I’m sure most of you reading this are familiar with the title of this week’s little rant. Nowadays it’s just useless marketing hyperbole. I mean, really, is every episode of Gray’s Anatomy that powerful?

If you watched television as a kid, though, you knew that phrase was a hidden message from the network. We all knew “on a very special episode of…” really meant “this week’s episode is going to suck.”

Really suck.

Because “on a very special episode of…” meant this week wasn’t going to be about laughs or action or something enjoyable. It was going to be about a message. A message that, more often than not, was wedged and crammed and kicked into the episode until it fit. The characters were going to talk about racism or bigotry or death or drugs or sex or something else that just did not fit the tone of the show. Those episodes always felt awkward and forced because they disrupted the storytelling rhythm the shows had established.

One thing I see on a fairly regular basis is people who decide to write a story about a message. Not a story with a message, mind you, but a story about a message. There’s a small but oh-so-important difference there. When the writer is more interested in the message than the story, things quickly fall out of balance.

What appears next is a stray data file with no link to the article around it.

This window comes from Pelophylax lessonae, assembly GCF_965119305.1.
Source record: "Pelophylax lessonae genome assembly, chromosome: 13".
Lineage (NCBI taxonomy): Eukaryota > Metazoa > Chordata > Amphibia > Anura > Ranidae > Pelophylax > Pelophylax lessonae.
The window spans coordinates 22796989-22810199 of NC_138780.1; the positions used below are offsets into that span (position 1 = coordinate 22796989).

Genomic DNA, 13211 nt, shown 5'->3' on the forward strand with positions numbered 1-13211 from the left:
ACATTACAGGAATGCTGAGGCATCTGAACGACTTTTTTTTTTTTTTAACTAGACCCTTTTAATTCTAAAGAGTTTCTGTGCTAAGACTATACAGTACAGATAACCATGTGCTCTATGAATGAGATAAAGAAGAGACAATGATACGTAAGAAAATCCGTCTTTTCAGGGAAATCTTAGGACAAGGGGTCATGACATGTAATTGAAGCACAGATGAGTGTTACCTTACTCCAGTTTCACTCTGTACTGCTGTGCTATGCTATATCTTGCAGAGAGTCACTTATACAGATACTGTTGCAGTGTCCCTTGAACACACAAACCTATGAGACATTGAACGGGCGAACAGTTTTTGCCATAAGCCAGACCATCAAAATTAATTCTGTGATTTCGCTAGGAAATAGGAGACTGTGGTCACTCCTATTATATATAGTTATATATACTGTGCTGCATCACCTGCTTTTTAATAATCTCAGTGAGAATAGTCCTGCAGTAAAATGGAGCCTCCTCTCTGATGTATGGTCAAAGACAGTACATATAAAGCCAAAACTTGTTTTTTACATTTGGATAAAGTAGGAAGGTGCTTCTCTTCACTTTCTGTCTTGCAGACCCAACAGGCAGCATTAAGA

Let me give you a few examples.

I’ve seen scripts about people sinking deeper and deeper into addiction and dragging their friends and loved ones down with them. There’ve been more than a few stories about people who mess up the priorities of their lives and later come to realize what’s really important. I also read a story about the ghosts of aborted children haunting a clinic worker until he leads a crusade against his evil and sadistic employers. For the record, they really were evil and sadistic, and would keep a running tally of which doctor could abort the most babies in a day. I am dead serious about this.

I was even given one deeply disturbing script where a cute young woman came to realize that the real problem with America today was “all the coloreds moving in everywhere” and how much better off everything would be if we just got rid of them all… y’know, for the good of the country.

Yeah. I probably would’ve called the FBI about that last one if there’d been contact info on it. Needless to say, I gave them a low score.

Now, before anyone freaks out, there’s nothing wrong with having a message in your story. Most of the best stories do, on one level or another. Problems arise, however, when the writer approaches things from the wrong end, like some of the folks above did.

Here’s a simple test. If your story or script has a message in it (God is good, illegal immigrants are bad, Cthulhu is really bad), at what point did the message come into it? Did it grow naturally from the idea for a certain character or scene? Or did this story start with the message, and then get fleshed out with minor things like characters, plot, and dialogue?